Calculate how much time you REALLY need for your run.
As temperatures rise in the summer months, re-incorporating morning runs to my training is a must. But figuring out how to squeeze in my workout and still get to work on time requires a real look at how much time I need.
And having a real estimate comes in handy not only for those pre-work workouts but also for pretty much any time you have a time constraint. Maybe you’re meeting someone mid-run or you’re going out after an evening jaunt or you need to be home in time to watch “Game of Thrones.”
At first thought, it seems easy enough: you’re doing 4 miles at about 10-minute pace, so that means you only need 40 minutes, right? Weeeelllll, not exactly. There are many other things to consider:
- Do you need to eat a full breakfast, or just cram a quick protein bar down your throat? And how much time do you need it to settle so you don’t ralph a half-mile in?
- Do you need to poop before you go?
- How long does it take to get dressed, lace up your shoes, put on your iPod, get a satellite signal, fill up your water bottle, etc.?
- Will you be stopping for water on the run?
- Are there stoplights and/or traffic to account for?
- What about a post-run cool down and stretching?
- Do you need to change clothes/shower after your run?
All of the sudden, that 40-minute run could be looking more like 50 or 60 minutes.
I always work backward from the time I need to be out the door to the time I wake up, and I have a good estimate of how long it takes to complete each section of my morning routine. Here’s an example of my typical train of thought:
OK, I’m running 4 miles at 10-minute pace and I need to leave for work at 8:00. That means I need to be walking my dog by 7:40. Which means I need to be in the shower by 7:00. Which means I need to begin my run at 6:10. Which means I need to wake up at 5:30 … which means I need to set my alarm for 5:15 (because let’s be real, Imma hit snooze once or twice).
Making time for a run can be a challenge, but if you’re honest with yourself about how much time you actually need, I think you’ll find it a tad less stressful. — Mags
Roll with the Punches.
You’ve heard us say again and again how important it is to create a training schedule when preparing for a race. And now that you’ve got said schedule, it’s time to edit it according to your body and your life. If you’re feeling a little wonky one day, dial the miles back a little. If you just can’t squeeze five miles in over lunch during a jam-packed work day, settle for three after dinner instead. Or maybe not.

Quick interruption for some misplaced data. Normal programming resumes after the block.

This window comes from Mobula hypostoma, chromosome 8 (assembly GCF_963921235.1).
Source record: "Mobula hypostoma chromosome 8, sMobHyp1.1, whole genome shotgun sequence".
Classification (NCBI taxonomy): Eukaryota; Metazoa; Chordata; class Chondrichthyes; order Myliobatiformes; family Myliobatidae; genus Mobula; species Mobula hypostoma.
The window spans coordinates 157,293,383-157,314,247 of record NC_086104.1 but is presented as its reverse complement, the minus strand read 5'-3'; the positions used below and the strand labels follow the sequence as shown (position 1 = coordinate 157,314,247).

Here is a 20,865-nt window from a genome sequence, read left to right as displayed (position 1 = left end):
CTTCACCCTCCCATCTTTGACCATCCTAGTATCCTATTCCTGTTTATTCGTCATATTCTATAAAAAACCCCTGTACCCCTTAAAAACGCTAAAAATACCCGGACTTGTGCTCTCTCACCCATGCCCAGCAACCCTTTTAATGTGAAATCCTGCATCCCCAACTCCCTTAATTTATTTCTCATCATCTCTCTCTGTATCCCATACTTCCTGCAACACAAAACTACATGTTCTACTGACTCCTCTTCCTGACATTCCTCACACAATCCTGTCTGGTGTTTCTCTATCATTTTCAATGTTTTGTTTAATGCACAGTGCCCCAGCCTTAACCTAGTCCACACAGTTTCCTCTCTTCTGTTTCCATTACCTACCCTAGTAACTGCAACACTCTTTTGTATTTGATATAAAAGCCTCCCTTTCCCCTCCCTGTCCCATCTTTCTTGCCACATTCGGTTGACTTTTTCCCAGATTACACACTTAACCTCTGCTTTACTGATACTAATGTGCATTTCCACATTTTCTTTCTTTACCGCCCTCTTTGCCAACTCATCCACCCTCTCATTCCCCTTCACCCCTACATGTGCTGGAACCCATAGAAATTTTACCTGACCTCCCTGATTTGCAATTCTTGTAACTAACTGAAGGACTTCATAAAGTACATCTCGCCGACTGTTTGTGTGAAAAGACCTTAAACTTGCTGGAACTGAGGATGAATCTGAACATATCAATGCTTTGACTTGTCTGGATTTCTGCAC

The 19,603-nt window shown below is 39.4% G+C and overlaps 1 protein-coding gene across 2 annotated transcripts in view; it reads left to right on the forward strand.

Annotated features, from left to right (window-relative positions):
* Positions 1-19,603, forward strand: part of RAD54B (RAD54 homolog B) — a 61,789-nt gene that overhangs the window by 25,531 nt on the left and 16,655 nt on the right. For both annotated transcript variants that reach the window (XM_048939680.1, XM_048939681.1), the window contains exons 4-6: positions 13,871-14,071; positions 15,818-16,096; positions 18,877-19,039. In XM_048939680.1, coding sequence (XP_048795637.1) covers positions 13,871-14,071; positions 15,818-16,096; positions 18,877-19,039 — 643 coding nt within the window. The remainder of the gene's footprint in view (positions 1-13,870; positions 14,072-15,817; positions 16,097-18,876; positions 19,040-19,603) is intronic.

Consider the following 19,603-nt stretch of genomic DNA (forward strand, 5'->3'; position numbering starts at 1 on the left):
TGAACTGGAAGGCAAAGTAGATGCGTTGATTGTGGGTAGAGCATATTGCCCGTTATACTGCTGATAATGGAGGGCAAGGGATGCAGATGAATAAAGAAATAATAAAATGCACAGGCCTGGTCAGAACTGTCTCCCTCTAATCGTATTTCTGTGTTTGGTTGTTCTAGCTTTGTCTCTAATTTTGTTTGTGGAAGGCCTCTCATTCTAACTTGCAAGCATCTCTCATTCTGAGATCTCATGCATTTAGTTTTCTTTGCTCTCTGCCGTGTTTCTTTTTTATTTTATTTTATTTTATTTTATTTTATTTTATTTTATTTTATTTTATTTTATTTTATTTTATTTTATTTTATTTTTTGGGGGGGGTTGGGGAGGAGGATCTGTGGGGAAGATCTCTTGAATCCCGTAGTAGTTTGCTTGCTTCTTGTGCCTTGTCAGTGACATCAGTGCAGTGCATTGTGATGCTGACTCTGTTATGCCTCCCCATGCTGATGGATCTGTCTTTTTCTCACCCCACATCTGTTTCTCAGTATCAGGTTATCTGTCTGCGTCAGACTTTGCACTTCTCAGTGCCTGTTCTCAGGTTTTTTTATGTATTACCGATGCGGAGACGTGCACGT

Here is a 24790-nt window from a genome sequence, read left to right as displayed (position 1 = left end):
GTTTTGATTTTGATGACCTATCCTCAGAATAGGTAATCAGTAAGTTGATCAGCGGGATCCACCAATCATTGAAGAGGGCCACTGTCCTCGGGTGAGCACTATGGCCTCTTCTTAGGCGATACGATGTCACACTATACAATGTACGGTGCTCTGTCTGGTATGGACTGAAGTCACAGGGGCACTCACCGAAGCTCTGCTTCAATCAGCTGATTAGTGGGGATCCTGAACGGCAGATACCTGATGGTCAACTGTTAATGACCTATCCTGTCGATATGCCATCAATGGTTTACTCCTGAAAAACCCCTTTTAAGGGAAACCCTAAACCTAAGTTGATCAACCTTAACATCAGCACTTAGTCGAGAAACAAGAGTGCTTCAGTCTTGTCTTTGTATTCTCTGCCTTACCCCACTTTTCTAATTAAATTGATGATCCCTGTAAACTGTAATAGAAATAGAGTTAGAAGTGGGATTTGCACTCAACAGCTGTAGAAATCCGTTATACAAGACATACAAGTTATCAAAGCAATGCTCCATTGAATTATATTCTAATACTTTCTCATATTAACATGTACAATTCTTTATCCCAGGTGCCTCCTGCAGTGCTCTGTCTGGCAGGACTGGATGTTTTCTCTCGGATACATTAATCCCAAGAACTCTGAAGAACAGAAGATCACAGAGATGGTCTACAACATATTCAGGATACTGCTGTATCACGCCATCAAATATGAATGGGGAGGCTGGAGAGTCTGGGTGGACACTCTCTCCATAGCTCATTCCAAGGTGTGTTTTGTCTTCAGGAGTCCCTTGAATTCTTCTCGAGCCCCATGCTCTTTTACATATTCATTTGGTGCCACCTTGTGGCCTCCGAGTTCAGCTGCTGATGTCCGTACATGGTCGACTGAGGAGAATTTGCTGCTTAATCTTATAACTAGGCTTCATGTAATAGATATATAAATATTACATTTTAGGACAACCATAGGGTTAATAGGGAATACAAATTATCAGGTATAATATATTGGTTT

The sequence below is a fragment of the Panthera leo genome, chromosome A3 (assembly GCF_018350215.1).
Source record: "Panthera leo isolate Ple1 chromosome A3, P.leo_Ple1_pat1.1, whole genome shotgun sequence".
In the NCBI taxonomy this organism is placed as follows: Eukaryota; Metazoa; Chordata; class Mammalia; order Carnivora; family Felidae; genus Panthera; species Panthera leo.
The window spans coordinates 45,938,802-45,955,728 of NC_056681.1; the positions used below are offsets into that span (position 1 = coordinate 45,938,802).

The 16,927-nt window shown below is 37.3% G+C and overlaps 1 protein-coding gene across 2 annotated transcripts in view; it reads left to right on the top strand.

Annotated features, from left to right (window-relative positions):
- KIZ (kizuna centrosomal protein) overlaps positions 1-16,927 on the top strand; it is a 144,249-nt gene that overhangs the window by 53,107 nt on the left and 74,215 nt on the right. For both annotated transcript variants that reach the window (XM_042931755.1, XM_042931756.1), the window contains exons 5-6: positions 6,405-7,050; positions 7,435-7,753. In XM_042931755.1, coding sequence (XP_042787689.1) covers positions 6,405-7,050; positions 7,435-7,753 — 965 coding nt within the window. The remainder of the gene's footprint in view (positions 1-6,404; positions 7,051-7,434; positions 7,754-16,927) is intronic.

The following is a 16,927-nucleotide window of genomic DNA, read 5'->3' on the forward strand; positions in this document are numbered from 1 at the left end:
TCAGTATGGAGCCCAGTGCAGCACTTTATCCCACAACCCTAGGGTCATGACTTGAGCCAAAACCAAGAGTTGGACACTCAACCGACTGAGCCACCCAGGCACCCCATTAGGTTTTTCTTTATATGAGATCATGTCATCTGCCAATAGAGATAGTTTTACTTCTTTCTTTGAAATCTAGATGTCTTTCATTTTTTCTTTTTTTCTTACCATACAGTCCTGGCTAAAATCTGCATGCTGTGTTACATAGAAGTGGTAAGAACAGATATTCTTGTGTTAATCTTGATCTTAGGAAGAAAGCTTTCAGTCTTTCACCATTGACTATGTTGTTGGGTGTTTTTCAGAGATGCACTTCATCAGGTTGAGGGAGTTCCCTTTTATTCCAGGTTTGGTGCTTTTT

That extra mile or three isn’t going to kill you in the long run (pun intended). In fact, jamming miles in just for the sake of sticking to a plan is often a one-way ticket to injury town.
Now, I’m not giving you a free pass to throw your training plan out the window, but I am asking you to keep a little perspective. Training plans do not know how you’re feeling or responding to training; ultimately, only you can make that call. So listen to your body, and adjust your training plan accordingly. — Aidz
This miiiight be the most out of shape I’ve been in about four years. Yes, I’ve been busy. Yes, I’m leery of nighttime running because I got hit by a taxi in November (I wasn’t injured, but it did scare the bejesus out of me). But I think I pinpointed my real problem.
I haven’t been scheduling my runs.
(Or, as Bad Angel Rule #38 so eloquently puts it, put your plan on paper.)
As a result, I’ve gained weight, I’ve lost speed, strength and endurance, and overall I feel icky about myself.
This madness stops now. I’ve got a 10K PR to smash in March and some winter/holiday/vacation flab to shed. It’s time to make a plan and stick to it.
Aaaaaaand, go. — Mags
10 weeks. That’s all it takes to get ready for a half. Well, sort of.
Before you start this program, you should have a good 3-4 weeks of base running/walking under your belt. If you can run 30 minutes without stopping, you’re ready to dive into this most basic — and highly effective — half marathon training program. (I used this for my first two half marys and still use it as a starting point for my training plans.)
A couple notes:
* Put your program in your calendar. Write it down. Know it. Love it.
* Take your rest days seriously. Seriously. Rest is an incredibly important part of training. If you want to throw in some cross-training on a rest day, go for it, but don’t push too hard.
* You won’t actually run the full half marathon distance until race day. Some people are freaked out by this. But if you can run 12 miles, you can run 13.1 miles. I promise.
* If you need to move around some days or even weeks for whatever reason (you’re traveling, for example), no problem. Again, it’s a good training program but slight alterations will not derail you. Things happen. Try not to flip out. It’s gonna be OK.
Now the only question is: Which half marathon are you going to tackle first? — Mags